What is in this article?:
- Mississippi vote upcoming on eminent domain reform
- 'A whole new can of worms'
Mississippi voters will have an opportunity in the Nov. 8 general election to express their opinion on whether the state should be restricted in its ability to take private property through eminent domain. Mississippi was one of only a handful of states in the nation without such safeguards following a landmark U.S. Supreme Court ruling that opened the way for private property to be taken under eminent domain for private development.
MISSISSIPPI is one of only a handful of states without safeguards against taking private property for private development through eminent domain.
'A whole new can of worms'
The court’s ruling “opened up a whole new can of worms,” says Farm Bureau’s Randy Knight. “Historically, eminent domain has been defined as the government’s right to take land, through fair compensation, for public use. But this ruling now gives government the right to also take private property for private development. We feel that the will of the people should prevail on this important constitutional issue.”
Otherwise, Knight says, “Government can take your land and transfer it to Walmart, Kroger, or a developer wanting to build a shopping center, because that would generate more tax revenue than the current owner.”
Eminent domain became a highly visible issue in Mississippi in 2001, when the state initiated condemnation proceedings against Canton, Miss., property owners to clear 24 acres of their land for a giant Nissan vehicle manufacturing plant that would require some 1,400 acres. The matter ended up before the Mississippi Supreme Court and was later resolved by Nissan redesigning its facility so the family could hold onto its land and homes.
“Initiative 31 will strengthen the rights of Mississippi property owners and greatly reduce the chances that eminent domain will be used to take land for economic development purposes,” Knight says. “It will force any government entity that takes land for economic development to hold that land for 10 years before turning it over to the developer.”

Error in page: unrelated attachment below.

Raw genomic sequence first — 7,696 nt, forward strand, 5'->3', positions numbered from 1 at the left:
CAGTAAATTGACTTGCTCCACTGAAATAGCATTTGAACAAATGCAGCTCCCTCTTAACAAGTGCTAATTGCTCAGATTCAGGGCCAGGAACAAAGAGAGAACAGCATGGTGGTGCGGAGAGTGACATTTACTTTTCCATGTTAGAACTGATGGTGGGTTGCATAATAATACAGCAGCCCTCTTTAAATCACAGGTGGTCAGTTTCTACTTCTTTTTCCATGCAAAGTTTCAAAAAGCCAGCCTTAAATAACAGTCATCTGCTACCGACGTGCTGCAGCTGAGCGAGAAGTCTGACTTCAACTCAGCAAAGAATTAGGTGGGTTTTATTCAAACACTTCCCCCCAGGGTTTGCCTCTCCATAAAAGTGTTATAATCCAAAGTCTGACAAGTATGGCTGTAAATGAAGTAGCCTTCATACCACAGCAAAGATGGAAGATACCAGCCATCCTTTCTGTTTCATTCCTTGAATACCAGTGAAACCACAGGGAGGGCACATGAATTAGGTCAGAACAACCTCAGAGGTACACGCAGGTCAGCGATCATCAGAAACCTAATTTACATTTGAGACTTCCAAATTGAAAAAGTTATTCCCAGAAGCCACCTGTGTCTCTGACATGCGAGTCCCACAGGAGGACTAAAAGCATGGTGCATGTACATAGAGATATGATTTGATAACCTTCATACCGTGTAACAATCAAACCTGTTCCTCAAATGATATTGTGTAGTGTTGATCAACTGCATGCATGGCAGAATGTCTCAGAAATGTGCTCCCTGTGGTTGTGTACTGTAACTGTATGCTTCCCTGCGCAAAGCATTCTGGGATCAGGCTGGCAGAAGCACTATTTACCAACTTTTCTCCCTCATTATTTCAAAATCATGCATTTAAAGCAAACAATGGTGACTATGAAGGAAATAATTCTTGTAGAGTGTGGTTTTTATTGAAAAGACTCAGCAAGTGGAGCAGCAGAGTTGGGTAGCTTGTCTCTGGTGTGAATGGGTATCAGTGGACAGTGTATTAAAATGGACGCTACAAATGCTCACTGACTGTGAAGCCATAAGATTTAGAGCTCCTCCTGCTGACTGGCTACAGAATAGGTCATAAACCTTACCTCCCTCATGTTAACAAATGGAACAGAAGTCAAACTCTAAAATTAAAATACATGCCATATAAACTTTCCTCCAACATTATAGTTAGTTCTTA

He points out that the initiative would not affect the traditional uses of eminent domain.
“Governments can still use eminent domain to acquire property for bridges, roads, utilities, schools, etc. Initiative 31 does not change the bill of rights in the Mississippi constitution.”
Leland Speed, director of the Mississippi Development Authority, who as a private citizen filed the legal challenge against the initiative, contends that the state “does not have a history of abuse of property rights or eminent domain for economic development.”
He said if the measure passes it would take away power from the courts to determine what constitutes public use for economic development, and that it would prevent the legislature, governor, and local officials from getting together to pursue economic development for the state.
Farm Bureau counters that such language hasn’t stopped economic development in 43 other states.
“Most large companies don’t use eminent domain and wouldn’t take it into consideration,” says Knight. “Economic development starts with a willing buyer and a willing seller. Studies of economic trends following the Kelo decision have determined that there appears to be no negative economic consequences from eminent domain reform — that state trends in all three economic indicators were essentially the same after reform as before.”
The reform measure will not be of benefit only to farmers, Knight says.
“It’s for all Mississippi citizens, who are entitled to be secure in their home or on their land, against the threat of it being taken for what really is private use by someone with more assets than they have.”